Council to weigh energy conservation tax credit

Bill would reward installation of solar, geothermal

September 01, 2006|By Larry Carson | Larry Carson,sun reporter

A bill that would give Howard County residents a property tax credit for installation of solar or geothermal energy-saving equipment is to be introduced at Tuesday night's County Council meeting.

Councilman Guy Guzzone, a North Laurel-Savage Democrat, is sponsoring the measure, which would limit the credits to $5,000 per house and $250,000 a year in the county overall, according to the legislation. The credit could not exceed the total property tax bill for a residence. Guzzone, who is running for House of Delegates, has vowed to introduce statewide credit legislation, if elected.

Guzzone said he has been working with a local group called Enviro Center that is trying to foster the growth of more energy-saving businesses, which led to the legislation.

"In the context of all the energy concerns we have, it seems like we really need to pay more attention to alternative ways to provide for energy and heating and cooling," he said.

"This would allow 50 people the opportunity to put these systems in their homes, given the $5,000 limit," Guzzone said. If residents opted for less costly hot-water solar heat, the program could help up to 170 residents, he said.

Lee Walker Oxenham, political director of the county's Sierra Club chapter, said, "I think that's a great idea. People want to do something in their own lives to make a difference."

Under the bill, the credit would be either half the eligible cost of the equipment or $5,000, whichever is less, and a county inspector would have to verify the work. Residents could apply to the county finance office by April 1 each year before the tax year for which they want the credit. The credits would be handed out first come-first served. If too many apply, those left without funding would go onto a waiting list for the next year's $250,000 worth of credits.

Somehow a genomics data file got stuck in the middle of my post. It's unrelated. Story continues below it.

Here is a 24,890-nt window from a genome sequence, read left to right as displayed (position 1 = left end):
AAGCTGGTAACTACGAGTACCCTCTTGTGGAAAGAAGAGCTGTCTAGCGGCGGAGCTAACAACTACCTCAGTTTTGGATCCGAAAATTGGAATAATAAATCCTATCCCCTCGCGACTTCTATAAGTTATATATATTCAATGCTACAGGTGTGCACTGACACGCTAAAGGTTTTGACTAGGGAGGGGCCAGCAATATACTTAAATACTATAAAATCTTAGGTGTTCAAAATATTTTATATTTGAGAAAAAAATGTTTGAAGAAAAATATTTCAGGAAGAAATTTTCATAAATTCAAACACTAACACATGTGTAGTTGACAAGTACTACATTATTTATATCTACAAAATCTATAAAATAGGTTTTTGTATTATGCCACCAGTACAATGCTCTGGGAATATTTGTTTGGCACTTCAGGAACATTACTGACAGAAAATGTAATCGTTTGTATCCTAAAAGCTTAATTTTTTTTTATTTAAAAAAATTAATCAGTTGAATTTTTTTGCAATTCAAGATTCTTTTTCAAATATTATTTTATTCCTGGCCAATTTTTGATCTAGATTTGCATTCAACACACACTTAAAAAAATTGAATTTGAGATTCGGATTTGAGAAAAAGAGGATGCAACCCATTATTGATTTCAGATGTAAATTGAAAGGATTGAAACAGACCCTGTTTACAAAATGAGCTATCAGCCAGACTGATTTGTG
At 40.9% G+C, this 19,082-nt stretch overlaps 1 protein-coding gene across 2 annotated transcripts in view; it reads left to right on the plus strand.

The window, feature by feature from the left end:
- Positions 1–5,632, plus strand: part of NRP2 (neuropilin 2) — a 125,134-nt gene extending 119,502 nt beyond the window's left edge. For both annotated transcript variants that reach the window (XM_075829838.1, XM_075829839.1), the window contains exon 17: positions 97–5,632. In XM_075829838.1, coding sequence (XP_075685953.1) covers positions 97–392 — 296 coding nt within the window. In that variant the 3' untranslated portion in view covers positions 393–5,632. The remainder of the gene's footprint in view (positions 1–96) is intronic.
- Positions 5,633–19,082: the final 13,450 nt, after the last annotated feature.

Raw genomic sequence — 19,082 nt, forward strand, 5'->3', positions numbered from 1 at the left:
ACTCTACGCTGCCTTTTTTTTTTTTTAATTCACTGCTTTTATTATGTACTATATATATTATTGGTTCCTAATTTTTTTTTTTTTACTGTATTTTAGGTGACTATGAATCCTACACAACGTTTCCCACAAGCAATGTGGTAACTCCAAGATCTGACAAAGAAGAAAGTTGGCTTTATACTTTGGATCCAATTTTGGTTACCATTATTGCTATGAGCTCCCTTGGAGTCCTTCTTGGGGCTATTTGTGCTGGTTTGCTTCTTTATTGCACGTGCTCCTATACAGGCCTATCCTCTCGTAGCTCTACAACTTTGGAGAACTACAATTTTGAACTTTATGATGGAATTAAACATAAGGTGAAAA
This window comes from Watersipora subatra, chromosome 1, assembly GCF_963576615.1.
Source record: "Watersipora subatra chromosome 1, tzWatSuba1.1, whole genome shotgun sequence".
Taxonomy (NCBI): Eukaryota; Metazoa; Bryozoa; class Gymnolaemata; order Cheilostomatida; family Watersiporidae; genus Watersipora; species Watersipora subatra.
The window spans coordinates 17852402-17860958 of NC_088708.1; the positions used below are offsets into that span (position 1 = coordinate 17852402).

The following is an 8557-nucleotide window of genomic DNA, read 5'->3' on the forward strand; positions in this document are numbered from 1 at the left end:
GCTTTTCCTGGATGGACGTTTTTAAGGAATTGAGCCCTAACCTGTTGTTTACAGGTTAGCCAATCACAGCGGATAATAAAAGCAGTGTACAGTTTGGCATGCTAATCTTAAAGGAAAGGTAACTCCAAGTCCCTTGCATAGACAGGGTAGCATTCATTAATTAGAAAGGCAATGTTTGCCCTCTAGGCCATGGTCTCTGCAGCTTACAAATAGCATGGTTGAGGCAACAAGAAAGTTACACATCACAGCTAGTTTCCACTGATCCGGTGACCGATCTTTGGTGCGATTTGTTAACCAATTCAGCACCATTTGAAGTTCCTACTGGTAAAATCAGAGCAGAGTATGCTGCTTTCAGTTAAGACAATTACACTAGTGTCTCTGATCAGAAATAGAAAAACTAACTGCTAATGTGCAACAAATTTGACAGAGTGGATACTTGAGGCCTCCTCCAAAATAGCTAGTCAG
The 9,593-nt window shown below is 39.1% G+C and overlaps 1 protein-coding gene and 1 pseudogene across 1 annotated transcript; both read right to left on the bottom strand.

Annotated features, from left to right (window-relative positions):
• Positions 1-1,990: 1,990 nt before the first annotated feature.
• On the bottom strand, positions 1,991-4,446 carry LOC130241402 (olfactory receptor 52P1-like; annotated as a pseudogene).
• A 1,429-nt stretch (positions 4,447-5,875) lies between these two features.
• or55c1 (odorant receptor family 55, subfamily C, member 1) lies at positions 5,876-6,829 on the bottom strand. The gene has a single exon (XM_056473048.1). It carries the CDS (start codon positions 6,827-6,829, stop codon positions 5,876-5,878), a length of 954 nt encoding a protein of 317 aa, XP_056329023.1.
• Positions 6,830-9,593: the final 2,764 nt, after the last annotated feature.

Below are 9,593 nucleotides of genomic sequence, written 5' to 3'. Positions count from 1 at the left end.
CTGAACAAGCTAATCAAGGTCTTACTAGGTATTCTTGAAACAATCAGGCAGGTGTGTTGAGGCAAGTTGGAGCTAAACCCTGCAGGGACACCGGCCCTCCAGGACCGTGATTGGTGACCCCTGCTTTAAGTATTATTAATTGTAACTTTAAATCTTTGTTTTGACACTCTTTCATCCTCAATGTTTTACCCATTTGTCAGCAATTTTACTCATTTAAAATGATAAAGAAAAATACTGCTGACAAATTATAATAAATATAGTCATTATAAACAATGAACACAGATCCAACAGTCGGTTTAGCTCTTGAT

The bill appears to have at least unanimous conceptual support from other council members.

"It sounds good on the face of it. It's something I think I can support," said western county Republican Councilman Charles C. Feaga. Council Chairman Christopher J. Merdon, an Ellicott City Republican, agreed.

"In general, anything county government can do to encourage energy conservation is a positive," he said.

Councilman Ken Ulman, a west Columbia Democrat, said, "It's a good way to incentivise people to improve the environment. It's something we want to encourage." Calvin Ball, an east Columbia Democrat, said "I like the idea of supporting those who are supporting our environment."

Guzzone's bill is the second tax-credit bill due for introduction Tuesday night as council members running for office rush to have their ideas become laws.

A bill to freeze property taxes for seniors ages 70 and older with limited incomes is being co-sponsored by Merdon, who is running for county executive, and Feaga.

Earlier in the summer, Guzzone, Ball and Ulman, who also is a candidate for county executive, sponsored a package of zoning reform bills.

Ulman said Monday night at a candidates forum that he will introduce a bill in October to declare a portion of Governor Warfield Parkway a Scenic Road as a way of preserving tall trees.

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